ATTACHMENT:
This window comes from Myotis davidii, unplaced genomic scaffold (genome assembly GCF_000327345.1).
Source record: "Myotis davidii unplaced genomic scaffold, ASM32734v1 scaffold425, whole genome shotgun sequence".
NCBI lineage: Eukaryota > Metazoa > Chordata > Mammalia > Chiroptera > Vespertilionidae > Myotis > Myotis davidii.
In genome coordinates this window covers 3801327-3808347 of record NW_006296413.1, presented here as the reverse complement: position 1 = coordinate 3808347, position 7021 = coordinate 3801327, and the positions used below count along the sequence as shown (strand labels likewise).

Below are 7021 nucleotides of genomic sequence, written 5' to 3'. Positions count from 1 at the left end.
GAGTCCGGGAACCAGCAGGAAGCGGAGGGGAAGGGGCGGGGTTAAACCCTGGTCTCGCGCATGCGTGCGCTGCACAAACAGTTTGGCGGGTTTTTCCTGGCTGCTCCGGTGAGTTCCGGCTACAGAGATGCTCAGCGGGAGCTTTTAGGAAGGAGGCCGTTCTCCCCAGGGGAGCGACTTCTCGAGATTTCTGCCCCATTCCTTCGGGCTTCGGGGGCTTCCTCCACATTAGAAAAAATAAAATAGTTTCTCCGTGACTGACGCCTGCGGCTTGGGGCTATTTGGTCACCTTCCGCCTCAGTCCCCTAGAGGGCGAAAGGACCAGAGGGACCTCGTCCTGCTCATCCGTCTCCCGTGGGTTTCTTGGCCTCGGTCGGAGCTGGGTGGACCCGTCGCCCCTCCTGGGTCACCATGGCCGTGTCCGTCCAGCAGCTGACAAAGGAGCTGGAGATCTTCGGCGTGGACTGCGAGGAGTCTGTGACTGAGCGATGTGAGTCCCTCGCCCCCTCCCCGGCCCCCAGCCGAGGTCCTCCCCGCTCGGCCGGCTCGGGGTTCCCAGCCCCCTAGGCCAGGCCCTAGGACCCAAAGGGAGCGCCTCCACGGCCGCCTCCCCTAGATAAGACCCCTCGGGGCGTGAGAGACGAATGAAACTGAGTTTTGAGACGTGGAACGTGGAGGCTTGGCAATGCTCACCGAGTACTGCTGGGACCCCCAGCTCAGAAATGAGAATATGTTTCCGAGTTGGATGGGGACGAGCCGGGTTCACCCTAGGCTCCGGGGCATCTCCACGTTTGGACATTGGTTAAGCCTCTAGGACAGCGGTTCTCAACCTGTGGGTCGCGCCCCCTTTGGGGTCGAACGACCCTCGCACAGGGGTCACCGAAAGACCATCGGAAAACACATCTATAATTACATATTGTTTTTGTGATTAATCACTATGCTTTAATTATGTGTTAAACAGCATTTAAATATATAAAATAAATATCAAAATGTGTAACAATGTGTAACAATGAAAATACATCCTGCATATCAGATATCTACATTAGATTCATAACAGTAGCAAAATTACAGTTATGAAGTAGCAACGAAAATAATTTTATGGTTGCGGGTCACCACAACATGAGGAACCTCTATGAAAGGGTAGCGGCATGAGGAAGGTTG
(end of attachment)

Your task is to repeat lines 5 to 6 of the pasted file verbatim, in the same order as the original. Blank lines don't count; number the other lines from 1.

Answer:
Below are 7021 nucleotides of genomic sequence, written 5' to 3'. Positions count from 1 at the left end.
GAGTCCGGGAACCAGCAGGAAGCGGAGGGGAAGGGGCGGGGTTAAACCCTGGTCTCGCGCATGCGTGCGCTGCACAAACAGTTTGGCGGGTTTTTCCTGGCTGCTCCGGTGAGTTCCGGCTACAGAGATGCTCAGCGGGAGCTTTTAGGAAGGAGGCCGTTCTCCCCAGGGGAGCGACTTCTCGAGATTTCTGCCCCATTCCTTCGGGCTTCGGGGGCTTCCTCCACATTAGAAAAAATAAAATAGTTTCTCCGTGACTGACGCCTGCGGCTTGGGGCTATTTGGTCACCTTCCGCCTCAGTCCCCTAGAGGGCGAAAGGACCAGAGGGACCTCGTCCTGCTCATCCGTCTCCCGTGGGTTTCTTGGCCTCGGTCGGAGCTGGGTGGACCCGTCGCCCCTCCTGGGTCACCATGGCCGTGTCCGTCCAGCAGCTGACAAAGGAGCTGGAGATCTTCGGCGTGGACTGCGAGGAGTCTGTGACTGAGCGATGTGAGTCCCTCGCCCCCTCCCCGGCCCCCAGCCGAGGTCCTCCCCGCTCGGCCGGCTCGGGGTTCCCAGCCCCCTAGGCCAGGCCCTAGGACCCAAAGGGAGCGCCTCCACGGCCGCCTCCCCTAGATAAGACCCCTCGGGGCGTGAGAGACGAATGAAACTGAGTTTTGAGACGTGGAACGTGGAGGCTTGGCAATGCTCACCGAGTACTGCTGGGACCCCCAGCTCAGAAATGAGAATATGTTTCCGAGTTGGATGGGGACGAGCCGGGTTCACCCTAGGCTCCGGGGCATCTCCACGTTTGGACATTGGTTAAGCCTCTAGGACAGCGGTTCTCAACCTGTGGGTCGCGCCCCCTTTGGGGTCGAACGACCCTCGCACAGGGGTCACCGAAAGACCATCGGAAAACACATCTATAATTACATATTGTTTTTGTGATTAATCACTATGCTTTAATTATGTGTTAAACAGCATTTAAATATATAAAATAAATATCAAAATGTGTAACAATGTGTAACAATGAAAATACATCCTGCATATCAGATATCTACATTAGATTCATAACAGTAGCAAAATTACAGTTATGAAGTAGCAACGAAAATAATTTTATGGTTGCGGGTCACCACAACATGAGGAACCTCTATGAAAGGGTAGCGGCATGAGGAAGGTTG